(c) When, to reconcile the two Beraisos, we conclude "Ha bi'Veno, Ha be'Ben B'no'' - we mean that certainly Rabah bar Rav Huna is right (and a son may not be a Go'el ha'Dam to kill his father), and the Beraisa which permits his son to be a Go'el ha'Dam against 'his father', is talking about the son of the murdered man (not his brother, as we thought), killing his (the murdered man's) father (who is own grandfather).

(a) Our Mishnah rules that if the murderer is standing ...
1. ... inside the town, on the trunk, but when most of the branches are growing outside the walls - the Go'el ha'Dam may kill him, since the tree goes after the branches.
2. ... outside the town on the trunk, but when most of the branches are growing inside - he may not, for the same reason.
(b) The Beraisa rules that if a tree is growing within the walls of Yerushalayim but the branches protrude outside or vice-versa, then we disregard both the branches and the trunk. If he is within the walls he may eat Ma'aser Sheini, and if he is not, he may not.

(c) Initially we resolve this apparent discrepancy by differentiating between Ma'aser and Arei Miklat - simply because whereas Ma'aser is determined by the wall ("Lif'nei Hashem Elokecha Tochlenu"), Ir Miklat is determined by residence ("Ki be'Ir Miklato Yeishev", and the branches are obviously more inhabitable than the trunk).

(a) The Mishnah in Ma'asros says 'be'Arei Miklat Halach Achar ha'Nof - bi'Yerushalayim Halach Achar ha'Nof' (clearly making no distinction between Ma'aser and Ir Miklat in this regard).

(b) We answer the S'tirah in Ma'aser by establishing the Beraisa like Rebbi Yehudah, who says that one may eat Ma'aser Sheini in Yerushalayim ...

1. ... in a cave on the outskirts of Yerushalayim - provided the entrance to the cave is inside.
2. ... on the trunk of a tree that is outside Yerushalayim if the branches are inside (but not vice-versa)
(c) The author of our Mishnah is then Rebbi Yehudah (who does not differentiate between Ma'aser and Ir Miklat).

(d) The Rabbanan (who do not differentiate either) go neither according to the branches nor according to the trunk, but according to whether the person concerned in inside the wall or outside (even regarding Ir Miklat too).




(a) We query our current explanation by asking that perhaps Rebbi Yehudah only says his Din (without reservation) by Ma'aser, because it goes 'le'Chumra both ways, but not by Arei Miklat, which goes le'Chumra one way but le'Kula, the other - because he is not sure himself whether we go after the branches or not (so he follows the branches wherever it is le'Chumra).

(b) The Chumra by Ma'aser in the case where the owner is standing on the trunk, which is ...

1. ... outside, whereas the branches are inside, would be - that he would no longer be able to redeem the Ma'aser (as if he was in Yerushalayim).
2. ... inside and the branches are outside - he would not be permitted to eat it (as if he was outside).
(c) The case that would then cause a problem with regard to Ir Miklat is - where the murderer is standing on the trunk inside the town, whereas the branches are outside, permitting the Go'el ha'Dam to kill the Rotze'ach (a Kula), even though technically, he is standing inside the Ir Miklat.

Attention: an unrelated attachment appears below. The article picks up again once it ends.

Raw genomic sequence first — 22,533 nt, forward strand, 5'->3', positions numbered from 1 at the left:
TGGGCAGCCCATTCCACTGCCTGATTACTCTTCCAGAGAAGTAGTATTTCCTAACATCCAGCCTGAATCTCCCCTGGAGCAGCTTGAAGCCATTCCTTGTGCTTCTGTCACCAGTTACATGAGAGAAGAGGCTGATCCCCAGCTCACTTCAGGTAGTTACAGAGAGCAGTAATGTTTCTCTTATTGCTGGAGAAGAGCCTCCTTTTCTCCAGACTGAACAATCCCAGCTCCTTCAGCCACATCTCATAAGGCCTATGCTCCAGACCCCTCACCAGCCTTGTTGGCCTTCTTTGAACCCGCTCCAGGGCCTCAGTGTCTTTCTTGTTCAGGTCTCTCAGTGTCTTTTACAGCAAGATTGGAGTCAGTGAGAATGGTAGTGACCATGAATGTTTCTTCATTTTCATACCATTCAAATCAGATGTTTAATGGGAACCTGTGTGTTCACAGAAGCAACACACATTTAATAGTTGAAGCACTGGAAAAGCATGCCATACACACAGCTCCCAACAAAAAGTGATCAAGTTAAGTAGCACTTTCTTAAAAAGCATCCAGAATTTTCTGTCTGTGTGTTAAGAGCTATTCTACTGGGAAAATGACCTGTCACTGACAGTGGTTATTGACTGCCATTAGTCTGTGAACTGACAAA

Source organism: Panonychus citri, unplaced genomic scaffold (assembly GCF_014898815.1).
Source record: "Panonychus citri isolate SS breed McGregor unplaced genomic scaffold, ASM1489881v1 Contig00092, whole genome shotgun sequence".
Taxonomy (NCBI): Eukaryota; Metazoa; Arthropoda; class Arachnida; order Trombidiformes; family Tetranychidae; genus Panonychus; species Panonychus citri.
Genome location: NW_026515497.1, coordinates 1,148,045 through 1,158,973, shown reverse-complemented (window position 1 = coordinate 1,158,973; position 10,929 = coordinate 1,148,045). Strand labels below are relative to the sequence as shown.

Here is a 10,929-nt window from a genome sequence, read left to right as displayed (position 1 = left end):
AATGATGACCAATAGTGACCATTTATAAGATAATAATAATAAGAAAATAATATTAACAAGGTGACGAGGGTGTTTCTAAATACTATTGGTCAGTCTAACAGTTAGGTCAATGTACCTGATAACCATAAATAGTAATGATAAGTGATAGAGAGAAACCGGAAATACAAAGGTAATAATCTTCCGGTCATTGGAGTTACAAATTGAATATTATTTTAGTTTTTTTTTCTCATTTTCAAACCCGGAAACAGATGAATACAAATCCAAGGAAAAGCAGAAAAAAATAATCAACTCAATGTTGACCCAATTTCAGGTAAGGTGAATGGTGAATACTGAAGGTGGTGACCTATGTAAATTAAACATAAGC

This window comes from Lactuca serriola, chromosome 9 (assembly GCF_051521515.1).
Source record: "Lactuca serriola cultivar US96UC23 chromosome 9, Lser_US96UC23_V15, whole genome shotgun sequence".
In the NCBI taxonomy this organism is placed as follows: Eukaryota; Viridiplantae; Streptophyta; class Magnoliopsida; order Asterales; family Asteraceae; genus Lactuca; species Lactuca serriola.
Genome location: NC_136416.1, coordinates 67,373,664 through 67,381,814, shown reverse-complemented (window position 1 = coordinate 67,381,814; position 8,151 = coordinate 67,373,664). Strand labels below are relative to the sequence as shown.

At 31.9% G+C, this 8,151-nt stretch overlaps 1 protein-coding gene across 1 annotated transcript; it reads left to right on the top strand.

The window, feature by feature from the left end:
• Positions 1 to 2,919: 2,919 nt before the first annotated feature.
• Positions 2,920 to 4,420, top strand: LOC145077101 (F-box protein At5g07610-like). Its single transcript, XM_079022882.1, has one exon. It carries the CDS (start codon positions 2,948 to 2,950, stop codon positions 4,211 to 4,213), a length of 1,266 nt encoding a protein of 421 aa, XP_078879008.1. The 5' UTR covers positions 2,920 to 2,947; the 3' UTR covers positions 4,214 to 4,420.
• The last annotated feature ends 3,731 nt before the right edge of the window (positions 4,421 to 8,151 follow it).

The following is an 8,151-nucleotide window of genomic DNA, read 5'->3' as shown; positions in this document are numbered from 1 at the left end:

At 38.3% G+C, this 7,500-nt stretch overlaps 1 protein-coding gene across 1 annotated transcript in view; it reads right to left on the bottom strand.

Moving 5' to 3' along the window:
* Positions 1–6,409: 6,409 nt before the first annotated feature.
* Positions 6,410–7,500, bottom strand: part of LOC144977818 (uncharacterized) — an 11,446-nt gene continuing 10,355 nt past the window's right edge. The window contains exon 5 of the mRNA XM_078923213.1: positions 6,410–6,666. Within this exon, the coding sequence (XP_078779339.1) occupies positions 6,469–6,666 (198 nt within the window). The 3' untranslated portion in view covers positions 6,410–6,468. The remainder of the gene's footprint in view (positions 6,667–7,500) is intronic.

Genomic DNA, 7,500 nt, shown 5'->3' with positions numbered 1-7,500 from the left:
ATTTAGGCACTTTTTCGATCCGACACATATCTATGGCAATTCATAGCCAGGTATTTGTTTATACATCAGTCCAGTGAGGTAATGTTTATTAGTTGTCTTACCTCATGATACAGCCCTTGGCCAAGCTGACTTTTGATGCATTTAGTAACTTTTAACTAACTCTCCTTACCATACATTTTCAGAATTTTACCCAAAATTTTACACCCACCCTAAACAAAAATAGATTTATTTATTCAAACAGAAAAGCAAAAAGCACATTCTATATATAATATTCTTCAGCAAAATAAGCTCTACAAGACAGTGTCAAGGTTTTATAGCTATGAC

(a) Rabah upholds the query. The basis of the Tana'im's dispute therefore pertains to a case where the murderer is perched on the branches outside the walls, where Rebbi Yehudah permits the Go'el ha'Dam to climb up the trunk which is inside the town, in order to get to the murderer, whereas the Rabbanan forbid even that.

(b) And even the Rabbanan will concede in a similar case where the murderer is also perched in the branches outside the walls, that the Go'el ha'Dam would be permitted to kill him from afar with arrows or stones - because they too agree, that the branches do not go after the trunk.

(a) Rav Ashi disagrees with the entire Sugya. He amends the Lashon of our Mishnah 'ha'Kol Holech Achar ha'Nof' to - 'ha'Kol Holech Af Achar ha'Nof', implying that we certainly go after the trunk (but that we will even go after the branches le'Chumra).

(b) The implication refers to - where the murderer is standing on the trunk inside the town, in which case, we certainly do not go after the branches that are growing outside the wall (permitting the Go'el ha'Dam to kill him, as we thought until now).

(c) We go after the trunk in a case - where the murderer is perched in the branches outside the walls, and the trunk is inside (in which case the Go'el ha'Dam is certainly not permitted to kill the murderer according to Rav Ashi.

(d) The author of our Mishnah is still - Rebbi Yehudah, who is the one to go after the branches (at least, le'Chumra).

(a) If a murderer kills someone be'Shogeg in an Ir Miklat - he must run to another district in that town.

(b) If the murderer is a ben Levi - then Lechatchilah, he must run to another Ir Miklat.

(c) The Beraisa learns from the Pasuk ...

1. ... "ve'Samti *Lecha* Makom" - that Moshe would perform the Mitzvah (of setting up some Arei Miklat still) in his lifetime.
2. ... "Asher Yanus Shamah" - that the Din of Arei Miklat applied in the desert, and someone who murdered be'Shogeg would have to run to the Machaneh Leviyah.
(d) If a ben Levi ran to another district in his own town (like a Yisrael) - Bedieved it was Kolet him (see Tosfos DH 'Pilcho').

(e) Rav Acha B'rei de'Rav Ika learns from the Pasuk "Ki be'Ir Miklato Yeishev" - that a Yisrael who already killed once runs to another district in the same town (Lechatchilah, and a resident ben Levi, Bedieved).